NORFOLK, Va.-- A partnership between Norfolk Naval
Shipyard (NNSY) and Penn State University developed a tank cleaning tool
modification that saves mandays and money.
The new submarine oil storage tank cleaning tool replaces
the traditional manual process using pressure washers and solvents and cuts
cleaning time in half.
Thanks to a NAVSEA Technology Transfer Program and
Pennsylvania State University's Applied Research Lab (ARL) initiative, the
remotely monitored prototype tool blasts water at 20,000 psi, delivering 20
gallons per minute and creating a safe, cost-efficient way to clean and prepare
oil storage tanks for structural repair hot work, modifications, and
preservation. The NNSY-Penn State partnership developed the modifications using
an existing commercial product as a starting point.
The prototype was tested on USS La Jolla (SSN-701) and
then fine-tuned before use on USS Helena (SSN-725) in her Drydocking Continuous
Maintenance Availability (DCMAV), which completed its availability a day early
"Helena was a short availability, so we wanted to be
able to go in and attack it," said George Reed, NNSY Blasting and Painting
Shop Trades Manager. "We cut man hours out of the tank cleaning evolution
on the Helena project and took the workers out of the tank as much as possible,
which not only reduced cost but also increased the safety of our
Oil storage tanks are used to supply fuel to diesel
submarines and seawater is moved into the tanks as fuel is used in order to
maintain ballast for the ship. An
unpainted oil storage tank typically ends up with a multitude of structural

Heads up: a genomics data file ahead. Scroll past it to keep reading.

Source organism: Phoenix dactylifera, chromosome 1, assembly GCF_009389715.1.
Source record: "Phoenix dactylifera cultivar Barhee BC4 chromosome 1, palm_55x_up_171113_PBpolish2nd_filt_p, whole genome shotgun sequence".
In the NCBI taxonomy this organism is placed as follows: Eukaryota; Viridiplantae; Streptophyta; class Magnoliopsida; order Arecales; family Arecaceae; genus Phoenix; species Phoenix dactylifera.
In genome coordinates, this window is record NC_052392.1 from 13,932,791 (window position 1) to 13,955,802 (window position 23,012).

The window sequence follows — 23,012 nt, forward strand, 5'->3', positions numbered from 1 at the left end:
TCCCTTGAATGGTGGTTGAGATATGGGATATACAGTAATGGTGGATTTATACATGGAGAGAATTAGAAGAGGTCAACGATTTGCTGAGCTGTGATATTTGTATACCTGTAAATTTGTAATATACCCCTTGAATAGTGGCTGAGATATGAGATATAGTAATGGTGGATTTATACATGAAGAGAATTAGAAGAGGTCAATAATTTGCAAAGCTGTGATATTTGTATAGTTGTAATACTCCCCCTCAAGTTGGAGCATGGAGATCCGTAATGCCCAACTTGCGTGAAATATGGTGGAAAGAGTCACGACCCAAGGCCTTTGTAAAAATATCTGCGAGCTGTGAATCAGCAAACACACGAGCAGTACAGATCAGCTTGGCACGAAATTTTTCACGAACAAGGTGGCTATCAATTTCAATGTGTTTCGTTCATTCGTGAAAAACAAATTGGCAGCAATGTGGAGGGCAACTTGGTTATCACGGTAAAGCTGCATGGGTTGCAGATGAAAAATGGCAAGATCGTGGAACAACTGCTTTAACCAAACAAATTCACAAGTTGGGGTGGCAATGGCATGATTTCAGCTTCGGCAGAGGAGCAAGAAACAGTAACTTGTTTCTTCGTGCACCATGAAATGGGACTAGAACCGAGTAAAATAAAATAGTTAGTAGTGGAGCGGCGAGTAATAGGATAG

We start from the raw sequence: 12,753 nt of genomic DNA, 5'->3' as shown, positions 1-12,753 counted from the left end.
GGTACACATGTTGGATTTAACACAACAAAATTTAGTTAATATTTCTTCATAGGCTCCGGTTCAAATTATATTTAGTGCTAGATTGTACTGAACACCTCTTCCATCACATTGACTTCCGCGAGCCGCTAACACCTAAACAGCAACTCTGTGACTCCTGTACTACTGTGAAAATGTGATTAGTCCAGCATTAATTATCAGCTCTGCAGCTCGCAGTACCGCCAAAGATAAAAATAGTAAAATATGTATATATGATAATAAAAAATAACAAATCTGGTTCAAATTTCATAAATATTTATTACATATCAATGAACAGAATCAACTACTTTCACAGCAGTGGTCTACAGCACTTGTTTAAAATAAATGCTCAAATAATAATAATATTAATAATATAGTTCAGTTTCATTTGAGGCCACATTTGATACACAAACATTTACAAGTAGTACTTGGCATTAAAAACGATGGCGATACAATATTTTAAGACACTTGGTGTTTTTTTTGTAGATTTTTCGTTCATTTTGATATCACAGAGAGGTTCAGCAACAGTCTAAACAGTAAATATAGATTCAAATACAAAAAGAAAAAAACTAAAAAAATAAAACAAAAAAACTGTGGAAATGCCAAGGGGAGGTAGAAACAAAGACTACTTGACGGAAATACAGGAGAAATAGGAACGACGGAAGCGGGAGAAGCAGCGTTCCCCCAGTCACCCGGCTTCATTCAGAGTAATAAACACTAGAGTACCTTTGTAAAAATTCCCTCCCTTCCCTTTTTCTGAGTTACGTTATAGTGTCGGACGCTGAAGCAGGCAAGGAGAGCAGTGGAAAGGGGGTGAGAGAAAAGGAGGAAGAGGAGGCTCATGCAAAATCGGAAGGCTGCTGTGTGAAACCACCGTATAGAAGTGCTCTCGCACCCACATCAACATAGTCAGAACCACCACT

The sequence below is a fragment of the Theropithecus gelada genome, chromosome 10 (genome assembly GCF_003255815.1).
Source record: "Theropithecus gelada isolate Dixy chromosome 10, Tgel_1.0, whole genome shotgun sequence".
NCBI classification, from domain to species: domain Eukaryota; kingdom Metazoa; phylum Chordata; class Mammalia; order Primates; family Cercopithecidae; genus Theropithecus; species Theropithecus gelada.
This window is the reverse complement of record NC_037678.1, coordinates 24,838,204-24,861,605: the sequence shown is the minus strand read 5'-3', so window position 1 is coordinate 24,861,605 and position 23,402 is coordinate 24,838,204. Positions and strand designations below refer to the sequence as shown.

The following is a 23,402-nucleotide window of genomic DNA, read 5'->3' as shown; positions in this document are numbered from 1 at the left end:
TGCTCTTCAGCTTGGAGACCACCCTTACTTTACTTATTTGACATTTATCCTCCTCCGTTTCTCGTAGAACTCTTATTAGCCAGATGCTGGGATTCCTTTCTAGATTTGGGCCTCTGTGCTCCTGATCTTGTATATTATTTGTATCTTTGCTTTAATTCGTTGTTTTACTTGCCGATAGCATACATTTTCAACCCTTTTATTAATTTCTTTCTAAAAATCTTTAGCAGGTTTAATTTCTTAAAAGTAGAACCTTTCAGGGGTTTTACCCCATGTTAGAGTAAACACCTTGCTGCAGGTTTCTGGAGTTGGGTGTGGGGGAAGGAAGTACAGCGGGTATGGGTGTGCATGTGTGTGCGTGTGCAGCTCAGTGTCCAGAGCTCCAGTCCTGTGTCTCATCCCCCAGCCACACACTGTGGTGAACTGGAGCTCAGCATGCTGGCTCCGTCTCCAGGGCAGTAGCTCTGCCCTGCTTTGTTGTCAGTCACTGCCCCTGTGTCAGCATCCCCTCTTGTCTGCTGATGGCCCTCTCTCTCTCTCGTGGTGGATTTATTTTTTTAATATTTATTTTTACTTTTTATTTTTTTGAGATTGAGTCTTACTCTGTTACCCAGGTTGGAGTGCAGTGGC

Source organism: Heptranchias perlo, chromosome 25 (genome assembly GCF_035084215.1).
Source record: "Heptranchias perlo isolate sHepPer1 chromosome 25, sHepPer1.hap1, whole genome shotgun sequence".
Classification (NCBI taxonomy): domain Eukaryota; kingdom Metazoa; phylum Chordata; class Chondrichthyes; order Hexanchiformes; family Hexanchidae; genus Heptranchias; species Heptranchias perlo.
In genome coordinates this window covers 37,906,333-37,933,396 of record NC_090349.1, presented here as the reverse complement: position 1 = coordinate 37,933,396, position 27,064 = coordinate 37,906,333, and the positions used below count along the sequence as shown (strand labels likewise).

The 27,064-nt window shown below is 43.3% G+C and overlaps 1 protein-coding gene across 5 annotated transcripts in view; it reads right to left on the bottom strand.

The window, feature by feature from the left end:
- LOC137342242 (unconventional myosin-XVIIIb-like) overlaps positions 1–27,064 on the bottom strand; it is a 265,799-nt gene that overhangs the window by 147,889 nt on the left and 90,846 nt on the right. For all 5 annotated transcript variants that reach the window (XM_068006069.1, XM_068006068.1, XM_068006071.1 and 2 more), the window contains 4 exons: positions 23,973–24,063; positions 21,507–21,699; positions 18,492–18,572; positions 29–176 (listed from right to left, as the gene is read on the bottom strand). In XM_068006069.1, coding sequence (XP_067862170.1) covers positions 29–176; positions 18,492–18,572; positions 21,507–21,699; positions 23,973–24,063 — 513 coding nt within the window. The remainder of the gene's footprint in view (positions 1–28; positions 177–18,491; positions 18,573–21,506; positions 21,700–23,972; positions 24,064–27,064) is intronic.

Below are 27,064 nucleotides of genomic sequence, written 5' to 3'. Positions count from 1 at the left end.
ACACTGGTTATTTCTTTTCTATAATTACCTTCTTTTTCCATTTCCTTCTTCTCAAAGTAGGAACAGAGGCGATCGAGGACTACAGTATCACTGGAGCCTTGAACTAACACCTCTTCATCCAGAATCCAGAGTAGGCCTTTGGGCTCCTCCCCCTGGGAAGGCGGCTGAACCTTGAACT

repairs and costs about 7,827 man-hours per availability. In the past, many of
these tanks were not painted because oil acts as a good preservative. However,
the seawater in the tank does not, and because oil and water don't mix, brine
becomes concentrated in the lower portion of the tank.
"We have to get the oils out of the metal so the
paint will adhere properly and to ensure we meet NAVSEA requirements. This
takes a lot of time," said Reed.
"The shipyard has never cleaned a tank as quickly
and effectively as we did Helena's," said Jonathan Simmons, NNSY Painter
Supervisor. "We completed this tank in 10 days. The typical tank takes
about 20 days. So you're shaving off a lot of time, which helps get the boat
back to the fleet."
Penn State's ARL fabricated the magnetic base prototype
and accessories, but these parts will be modified and manufactured by NNSY in
the future, and plans are underway to mobilize a team of painting/blasting
experts to train other public shipyards to properly employ the tool.
As for NNSY, the Painting/Blasting Shop will use the new
cleaning method for the USS Rhode Island (SSBN-740) availability and USS Boise
(SSN-764) when it arrives in 2016.
- NAVSEA -